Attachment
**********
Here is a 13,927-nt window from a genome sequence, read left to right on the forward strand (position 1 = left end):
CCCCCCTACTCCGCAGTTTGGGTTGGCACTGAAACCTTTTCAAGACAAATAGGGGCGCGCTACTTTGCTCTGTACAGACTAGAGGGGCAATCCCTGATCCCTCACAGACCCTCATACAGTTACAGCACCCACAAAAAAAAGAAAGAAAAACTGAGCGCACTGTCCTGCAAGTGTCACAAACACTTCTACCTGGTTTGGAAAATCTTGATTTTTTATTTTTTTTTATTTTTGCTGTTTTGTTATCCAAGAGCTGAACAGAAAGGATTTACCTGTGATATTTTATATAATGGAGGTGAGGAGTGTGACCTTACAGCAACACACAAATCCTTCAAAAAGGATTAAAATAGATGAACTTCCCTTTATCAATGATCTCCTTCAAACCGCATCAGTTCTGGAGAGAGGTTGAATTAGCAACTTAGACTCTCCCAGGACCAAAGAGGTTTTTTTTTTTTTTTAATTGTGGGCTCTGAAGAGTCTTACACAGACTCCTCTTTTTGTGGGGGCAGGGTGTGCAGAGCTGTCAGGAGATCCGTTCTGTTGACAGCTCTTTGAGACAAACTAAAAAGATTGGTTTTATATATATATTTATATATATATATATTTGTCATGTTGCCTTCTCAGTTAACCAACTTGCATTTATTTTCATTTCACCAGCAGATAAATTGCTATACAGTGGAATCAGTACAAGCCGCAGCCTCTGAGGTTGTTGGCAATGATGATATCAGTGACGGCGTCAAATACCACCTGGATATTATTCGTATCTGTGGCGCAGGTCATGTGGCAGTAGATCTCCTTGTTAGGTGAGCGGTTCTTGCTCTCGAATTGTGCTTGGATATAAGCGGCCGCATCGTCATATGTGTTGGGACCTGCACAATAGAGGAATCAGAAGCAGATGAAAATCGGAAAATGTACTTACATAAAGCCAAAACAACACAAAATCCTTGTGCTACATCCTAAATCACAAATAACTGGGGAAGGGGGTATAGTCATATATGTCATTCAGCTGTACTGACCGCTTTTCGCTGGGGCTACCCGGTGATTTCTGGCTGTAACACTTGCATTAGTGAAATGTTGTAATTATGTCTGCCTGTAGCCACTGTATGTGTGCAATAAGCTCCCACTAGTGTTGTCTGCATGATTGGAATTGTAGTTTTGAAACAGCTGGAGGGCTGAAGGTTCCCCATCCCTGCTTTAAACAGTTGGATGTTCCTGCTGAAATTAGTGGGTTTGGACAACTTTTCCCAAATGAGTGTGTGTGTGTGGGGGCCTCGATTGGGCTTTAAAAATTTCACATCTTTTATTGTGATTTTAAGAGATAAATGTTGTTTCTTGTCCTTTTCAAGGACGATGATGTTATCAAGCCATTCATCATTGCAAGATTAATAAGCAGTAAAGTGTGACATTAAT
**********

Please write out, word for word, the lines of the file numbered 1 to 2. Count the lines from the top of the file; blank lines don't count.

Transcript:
Here is a 13,927-nt window from a genome sequence, read left to right on the forward strand (position 1 = left end):
CCCCCCTACTCCGCAGTTTGGGTTGGCACTGAAACCTTTTCAAGACAAATAGGGGCGCGCTACTTTGCTCTGTACAGACTAGAGGGGCAATCCCTGATCCCTCACAGACCCTCATACAGTTACAGCACCCACAAAAAAAAGAAAGAAAAACTGAGCGCACTGTCCTGCAAGTGTCACAAACACTTCTACCTGGTTTGGAAAATCTTGATTTTTTATTTTTTTTTATTTTTGCTGTTTTGTTATCCAAGAGCTGAACAGAAAGGATTTACCTGTGATATTTTATATAATGGAGGTGAGGAGTGTGACCTTACAGCAACACACAAATCCTTCAAAAAGGATTAAAATAGATGAACTTCCCTTTATCAATGATCTCCTTCAAACCGCATCAGTTCTGGAGAGAGGTTGAATTAGCAACTTAGACTCTCCCAGGACCAAAGAGGTTTTTTTTTTTTTTTAATTGTGGGCTCTGAAGAGTCTTACACAGACTCCTCTTTTTGTGGGGGCAGGGTGTGCAGAGCTGTCAGGAGATCCGTTCTGTTGACAGCTCTTTGAGACAAACTAAAAAGATTGGTTTTATATATATATTTATATATATATATATTTGTCATGTTGCCTTCTCAGTTAACCAACTTGCATTTATTTTCATTTCACCAGCAGATAAATTGCTATACAGTGGAATCAGTACAAGCCGCAGCCTCTGAGGTTGTTGGCAATGATGATATCAGTGACGGCGTCAAATACCACCTGGATATTATTCGTATCTGTGGCGCAGGTCATGTGGCAGTAGATCTCCTTGTTAGGTGAGCGGTTCTTGCTCTCGAATTGTGCTTGGATATAAGCGGCCGCATCGTCATATGTGTTGGGACCTGCACAATAGAGGAATCAGAAGCAGATGAAAATCGGAAAATGTACTTACATAAAGCCAAAACAACACAAAATCCTTGTGCTACATCCTAAATCACAAATAACTGGGGAAGGGGGTATAGTCATATATGTCATTCAGCTGTACTGACCGCTTTTCGCTGGGGCTACCCGGTGATTTCTGGCTGTAACACTTGCATTAGTGAAATGTTGTAATTATGTCTGCCTGTAGCCACTGTATGTGTGCAATAAGCTCCCACTAGTGTTGTCTGCATGATTGGAATTGTAGTTTTGAAACAGCTGGAGGGCTGAAGGTTCCCCATCCCTGCTTTAAACAGTTGGATGTTCCTGCTGAAATTAGTGGGTTTGGACAACTTTTCCCAAATGAGTGTGTGTGTGTGGGGGCCTCGATTGGGCTTTAAAAATTTCACATCTTTTATTGTGATTTTAAGAGATAAATGTTGTTTCTTGTCCTTTTCAAGGACGATGATGTTATCAAGCCATTCATCATTGCAAGATTAATAAGCAGTAAAGTGTGACATTAAT